This refers to something I recall happening some time ago, but would like to have some input for learning purposes.
In a Bash script, copying a large file to a USB flash drive, the copying process completes ...... but of course the write of the file to the drive is not completed, as the file is actually cached I understand, and will continue to be written to the drive long after the command completes.
This presented a problem, as the size of the file is unknown, as is the speed of the write to the drive, so no allowance could be made for the time it would take.
Now if that copy command was followed by another command which used that file (I think that was the case), the second command will kick in while the writing is still happening, as the copy command itself has completed.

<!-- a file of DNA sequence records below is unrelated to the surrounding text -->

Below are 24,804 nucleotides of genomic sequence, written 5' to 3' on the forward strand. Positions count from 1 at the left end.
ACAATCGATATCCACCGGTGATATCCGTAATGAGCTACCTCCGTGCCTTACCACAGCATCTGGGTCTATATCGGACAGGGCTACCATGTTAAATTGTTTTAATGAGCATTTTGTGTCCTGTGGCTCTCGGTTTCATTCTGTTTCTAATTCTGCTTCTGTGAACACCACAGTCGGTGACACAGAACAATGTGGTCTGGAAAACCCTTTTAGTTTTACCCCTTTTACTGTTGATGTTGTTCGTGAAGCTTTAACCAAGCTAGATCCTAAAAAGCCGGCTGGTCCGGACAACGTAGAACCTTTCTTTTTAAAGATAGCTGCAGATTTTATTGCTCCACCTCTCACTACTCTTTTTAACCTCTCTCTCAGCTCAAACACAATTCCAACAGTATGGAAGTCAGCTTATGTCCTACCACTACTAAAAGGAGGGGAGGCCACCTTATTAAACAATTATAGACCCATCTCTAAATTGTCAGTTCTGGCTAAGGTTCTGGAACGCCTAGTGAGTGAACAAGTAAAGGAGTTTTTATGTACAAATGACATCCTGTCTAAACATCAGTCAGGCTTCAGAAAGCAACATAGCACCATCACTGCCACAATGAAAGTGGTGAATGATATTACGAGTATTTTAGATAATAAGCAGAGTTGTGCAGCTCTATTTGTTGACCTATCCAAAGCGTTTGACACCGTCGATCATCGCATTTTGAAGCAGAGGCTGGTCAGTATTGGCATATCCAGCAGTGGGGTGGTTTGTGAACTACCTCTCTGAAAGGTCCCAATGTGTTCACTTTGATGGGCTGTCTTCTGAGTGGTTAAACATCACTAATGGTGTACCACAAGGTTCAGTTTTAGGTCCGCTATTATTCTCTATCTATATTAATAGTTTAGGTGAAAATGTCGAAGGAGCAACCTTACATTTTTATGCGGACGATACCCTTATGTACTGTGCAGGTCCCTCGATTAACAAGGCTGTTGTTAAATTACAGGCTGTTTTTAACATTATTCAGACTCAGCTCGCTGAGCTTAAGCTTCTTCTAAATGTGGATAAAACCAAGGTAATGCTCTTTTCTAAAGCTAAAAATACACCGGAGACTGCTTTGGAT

I think that was the situation that presented itself.
IIRC, it was worked around by doing another small write to the drive immediately after the copy, which did not begin until the drive was free to be written to, and completed without needing cache.
Thus the real second command could be executed as the write of the file was definitely completed.
I hope I have remembered that correctly ...... and been able to explain it properly.
My question then is this ....... is there a 'proper' means of determining that a copy and write to such a drive has completed before the next command is executed?
Maybe something obvious that I just do not know about, or remember?